Like the old folk (including, in my case, numerous nuns) used to tell us, when you cheat, you’re only cheating yourself.

Monday, July 7, 2014

Old School 101: The Basic Sentence Unit

“In only the post-seasons of 2006 to the present has this likewise been true.”

Those words emanated from my pen – literally – a few days ago while scribing a rather ponderous piece on how the NBA has chosen to structure and adjust its post-season playoff tournament through the years.
During a lengthy career as a secondary-school English teacher (sentence structure a specialty), such an arrangement of verbiage would have had a place in my course – quite possibly as the basis for some extra-credit grammatical questions on a test or quiz. For example,

·         Which word is the simple subject of this structurally simple sentence? (Hint: It’s the only pronoun in the sentence.)
·         Identify any two words in this sentence that are adjectives.
·         What is the second prepositional phrase in this sentence?
·         Match the word with its part of speech (as it’s being used in this sentence):
1.       “present”     (a) noun
2.       “likewise”     (b) verb
3.       “been”          © adverb

In those more technologically simple days of teaching, my class’s initial activity frequently was the grammatical analysis of a short set of sentences from the blackboard. It was a versatile little teaching practice: suitable for review, a practical context for revealing some new syntactical twist, a familiar way to introduce the style or idiosyncrasy of a to-be-studied author. That the ultimate teaching purpose was not readily apparent created an edgy curiosity in a certain kind of student and spurred its share of teachable moments, within and without the curriculum. (I was given a hefty push down the path to retirement when non-school-based administrative authority mandated, in order to facilitate the teacher assessment process, the prominent posting in the classroom of the learning objective(s) for that particular usage of valuable teaching time.)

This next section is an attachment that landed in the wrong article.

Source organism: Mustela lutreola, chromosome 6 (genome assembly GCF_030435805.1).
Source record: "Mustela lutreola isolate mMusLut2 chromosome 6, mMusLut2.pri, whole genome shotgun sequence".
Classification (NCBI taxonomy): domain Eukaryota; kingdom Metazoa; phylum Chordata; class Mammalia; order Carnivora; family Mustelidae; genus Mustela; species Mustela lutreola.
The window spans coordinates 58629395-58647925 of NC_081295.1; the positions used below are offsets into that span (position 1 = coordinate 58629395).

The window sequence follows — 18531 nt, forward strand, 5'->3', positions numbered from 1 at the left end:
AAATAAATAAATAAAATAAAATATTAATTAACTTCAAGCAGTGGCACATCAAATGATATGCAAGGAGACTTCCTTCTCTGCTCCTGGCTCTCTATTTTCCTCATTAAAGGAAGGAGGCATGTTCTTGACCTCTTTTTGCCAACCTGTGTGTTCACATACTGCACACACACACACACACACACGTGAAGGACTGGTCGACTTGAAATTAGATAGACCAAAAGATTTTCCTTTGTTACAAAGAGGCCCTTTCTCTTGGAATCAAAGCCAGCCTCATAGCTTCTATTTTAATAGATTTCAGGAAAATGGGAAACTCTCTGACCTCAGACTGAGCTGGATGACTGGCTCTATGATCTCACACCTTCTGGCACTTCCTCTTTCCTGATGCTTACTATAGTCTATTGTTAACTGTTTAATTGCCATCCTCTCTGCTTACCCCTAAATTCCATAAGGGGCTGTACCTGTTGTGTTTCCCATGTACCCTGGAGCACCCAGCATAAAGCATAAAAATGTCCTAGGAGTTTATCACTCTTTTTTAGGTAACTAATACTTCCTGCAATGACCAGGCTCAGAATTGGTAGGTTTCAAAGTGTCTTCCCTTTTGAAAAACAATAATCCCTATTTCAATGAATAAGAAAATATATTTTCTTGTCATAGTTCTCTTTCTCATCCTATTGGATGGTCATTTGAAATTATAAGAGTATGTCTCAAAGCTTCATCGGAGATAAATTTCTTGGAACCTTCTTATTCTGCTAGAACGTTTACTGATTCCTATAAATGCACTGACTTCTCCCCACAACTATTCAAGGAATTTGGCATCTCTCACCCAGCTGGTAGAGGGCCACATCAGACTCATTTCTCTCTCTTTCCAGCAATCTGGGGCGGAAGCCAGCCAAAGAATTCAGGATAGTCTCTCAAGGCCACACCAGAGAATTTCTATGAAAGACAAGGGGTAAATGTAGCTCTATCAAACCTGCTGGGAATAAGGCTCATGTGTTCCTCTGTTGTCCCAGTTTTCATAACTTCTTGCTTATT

Whether pre-planned or a spontaneous reaction to what was deemed a collectively inadequate effort, the ever-popular “pop quiz,” accompanied by the obligatory adolescent groan, paid regular visits to my classroom.

In our “sentence-du-jour,” an Abacus-trained sentence-parser would immediately spot the introductory prepositional phrases, three of them. The second of my short series of Grammar Packets establishes as a rule that the Subject, Verb Phrase and Complement in a sentence will never be discovered within the confines of a prepositional phrase.

Well, that wipes out all but the last five words, two of which clearly are verbs. Indeed “has” and “been” are among the 23 helping (or auxiliary, as they are called in really old textbooks) verbs available for use in proper English – not including colloquialisms like “should of” and whatnot.